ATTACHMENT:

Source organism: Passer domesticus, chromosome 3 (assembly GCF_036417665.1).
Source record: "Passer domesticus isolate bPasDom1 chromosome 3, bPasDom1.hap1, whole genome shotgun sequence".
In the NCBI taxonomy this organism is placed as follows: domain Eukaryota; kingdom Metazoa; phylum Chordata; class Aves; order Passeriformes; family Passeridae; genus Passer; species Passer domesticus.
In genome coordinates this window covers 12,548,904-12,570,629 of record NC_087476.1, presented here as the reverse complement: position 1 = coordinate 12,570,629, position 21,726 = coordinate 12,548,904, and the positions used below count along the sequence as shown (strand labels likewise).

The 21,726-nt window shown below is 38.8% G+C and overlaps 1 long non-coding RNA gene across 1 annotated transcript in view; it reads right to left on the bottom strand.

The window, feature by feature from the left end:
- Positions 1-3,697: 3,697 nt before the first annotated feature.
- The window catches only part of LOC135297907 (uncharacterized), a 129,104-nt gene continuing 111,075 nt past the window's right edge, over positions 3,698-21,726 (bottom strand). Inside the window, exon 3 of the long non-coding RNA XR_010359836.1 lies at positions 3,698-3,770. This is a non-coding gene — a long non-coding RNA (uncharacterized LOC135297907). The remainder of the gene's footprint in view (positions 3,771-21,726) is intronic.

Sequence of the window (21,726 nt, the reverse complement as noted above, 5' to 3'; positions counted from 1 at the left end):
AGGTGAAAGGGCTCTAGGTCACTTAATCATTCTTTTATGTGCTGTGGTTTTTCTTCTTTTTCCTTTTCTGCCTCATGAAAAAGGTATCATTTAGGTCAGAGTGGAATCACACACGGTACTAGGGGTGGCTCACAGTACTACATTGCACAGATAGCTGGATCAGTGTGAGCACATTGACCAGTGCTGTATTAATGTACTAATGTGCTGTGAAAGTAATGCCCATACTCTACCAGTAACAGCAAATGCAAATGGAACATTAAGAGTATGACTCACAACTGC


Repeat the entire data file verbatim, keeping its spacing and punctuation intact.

Source organism: Passer domesticus, chromosome 3 (assembly GCF_036417665.1).
Source record: "Passer domesticus isolate bPasDom1 chromosome 3, bPasDom1.hap1, whole genome shotgun sequence".
In the NCBI taxonomy this organism is placed as follows: domain Eukaryota; kingdom Metazoa; phylum Chordata; class Aves; order Passeriformes; family Passeridae; genus Passer; species Passer domesticus.
In genome coordinates this window covers 12,548,904-12,570,629 of record NC_087476.1, presented here as the reverse complement: position 1 = coordinate 12,570,629, position 21,726 = coordinate 12,548,904, and the positions used below count along the sequence as shown (strand labels likewise).

The 21,726-nt window shown below is 38.8% G+C and overlaps 1 long non-coding RNA gene across 1 annotated transcript in view; it reads right to left on the bottom strand.

The window, feature by feature from the left end:
- Positions 1-3,697: 3,697 nt before the first annotated feature.
- The window catches only part of LOC135297907 (uncharacterized), a 129,104-nt gene continuing 111,075 nt past the window's right edge, over positions 3,698-21,726 (bottom strand). Inside the window, exon 3 of the long non-coding RNA XR_010359836.1 lies at positions 3,698-3,770. This is a non-coding gene — a long non-coding RNA (uncharacterized LOC135297907). The remainder of the gene's footprint in view (positions 3,771-21,726) is intronic.

Sequence of the window (21,726 nt, the reverse complement as noted above, 5' to 3'; positions counted from 1 at the left end):
AGGTGAAAGGGCTCTAGGTCACTTAATCATTCTTTTATGTGCTGTGGTTTTTCTTCTTTTTCCTTTTCTGCCTCATGAAAAAGGTATCATTTAGGTCAGAGTGGAATCACACACGGTACTAGGGGTGGCTCACAGTACTACATTGCACAGATAGCTGGATCAGTGTGAGCACATTGACCAGTGCTGTATTAATGTACTAATGTGCTGTGAAAGTAATGCCCATACTCTACCAGTAACAGCAAATGCAAATGGAACATTAAGAGTATGACTCACAACTGC